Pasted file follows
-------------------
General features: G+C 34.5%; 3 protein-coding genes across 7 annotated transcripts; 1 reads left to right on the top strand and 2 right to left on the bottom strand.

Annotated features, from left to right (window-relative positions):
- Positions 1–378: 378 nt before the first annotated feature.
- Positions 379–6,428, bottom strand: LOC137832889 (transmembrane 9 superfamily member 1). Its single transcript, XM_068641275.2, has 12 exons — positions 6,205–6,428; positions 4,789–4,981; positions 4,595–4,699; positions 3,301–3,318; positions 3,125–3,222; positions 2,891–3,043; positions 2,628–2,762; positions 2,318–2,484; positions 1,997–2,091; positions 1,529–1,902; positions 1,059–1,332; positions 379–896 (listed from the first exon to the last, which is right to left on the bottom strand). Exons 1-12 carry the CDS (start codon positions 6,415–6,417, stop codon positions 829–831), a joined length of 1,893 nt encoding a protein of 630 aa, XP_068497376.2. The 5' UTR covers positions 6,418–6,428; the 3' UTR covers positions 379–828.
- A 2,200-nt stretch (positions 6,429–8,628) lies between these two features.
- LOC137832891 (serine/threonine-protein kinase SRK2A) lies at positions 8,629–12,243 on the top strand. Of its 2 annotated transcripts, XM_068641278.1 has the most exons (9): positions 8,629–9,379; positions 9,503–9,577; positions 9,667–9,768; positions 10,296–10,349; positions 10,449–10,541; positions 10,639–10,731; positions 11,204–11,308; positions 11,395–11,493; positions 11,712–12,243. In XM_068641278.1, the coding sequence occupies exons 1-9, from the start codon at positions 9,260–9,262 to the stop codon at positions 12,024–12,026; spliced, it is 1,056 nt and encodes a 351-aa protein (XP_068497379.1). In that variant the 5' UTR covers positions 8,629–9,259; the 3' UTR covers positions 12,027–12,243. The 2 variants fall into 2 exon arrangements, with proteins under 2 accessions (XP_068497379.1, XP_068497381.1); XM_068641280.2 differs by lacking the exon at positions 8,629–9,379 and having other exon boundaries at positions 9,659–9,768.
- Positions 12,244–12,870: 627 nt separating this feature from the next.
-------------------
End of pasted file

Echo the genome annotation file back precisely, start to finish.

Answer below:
General features: G+C 34.5%; 3 protein-coding genes across 7 annotated transcripts; 1 reads left to right on the top strand and 2 right to left on the bottom strand.

Annotated features, from left to right (window-relative positions):
- Positions 1–378: 378 nt before the first annotated feature.
- Positions 379–6,428, bottom strand: LOC137832889 (transmembrane 9 superfamily member 1). Its single transcript, XM_068641275.2, has 12 exons — positions 6,205–6,428; positions 4,789–4,981; positions 4,595–4,699; positions 3,301–3,318; positions 3,125–3,222; positions 2,891–3,043; positions 2,628–2,762; positions 2,318–2,484; positions 1,997–2,091; positions 1,529–1,902; positions 1,059–1,332; positions 379–896 (listed from the first exon to the last, which is right to left on the bottom strand). Exons 1-12 carry the CDS (start codon positions 6,415–6,417, stop codon positions 829–831), a joined length of 1,893 nt encoding a protein of 630 aa, XP_068497376.2. The 5' UTR covers positions 6,418–6,428; the 3' UTR covers positions 379–828.
- A 2,200-nt stretch (positions 6,429–8,628) lies between these two features.
- LOC137832891 (serine/threonine-protein kinase SRK2A) lies at positions 8,629–12,243 on the top strand. Of its 2 annotated transcripts, XM_068641278.1 has the most exons (9): positions 8,629–9,379; positions 9,503–9,577; positions 9,667–9,768; positions 10,296–10,349; positions 10,449–10,541; positions 10,639–10,731; positions 11,204–11,308; positions 11,395–11,493; positions 11,712–12,243. In XM_068641278.1, the coding sequence occupies exons 1-9, from the start codon at positions 9,260–9,262 to the stop codon at positions 12,024–12,026; spliced, it is 1,056 nt and encodes a 351-aa protein (XP_068497379.1). In that variant the 5' UTR covers positions 8,629–9,259; the 3' UTR covers positions 12,027–12,243. The 2 variants fall into 2 exon arrangements, with proteins under 2 accessions (XP_068497379.1, XP_068497381.1); XM_068641280.2 differs by lacking the exon at positions 8,629–9,379 and having other exon boundaries at positions 9,659–9,768.
- Positions 12,244–12,870: 627 nt separating this feature from the next.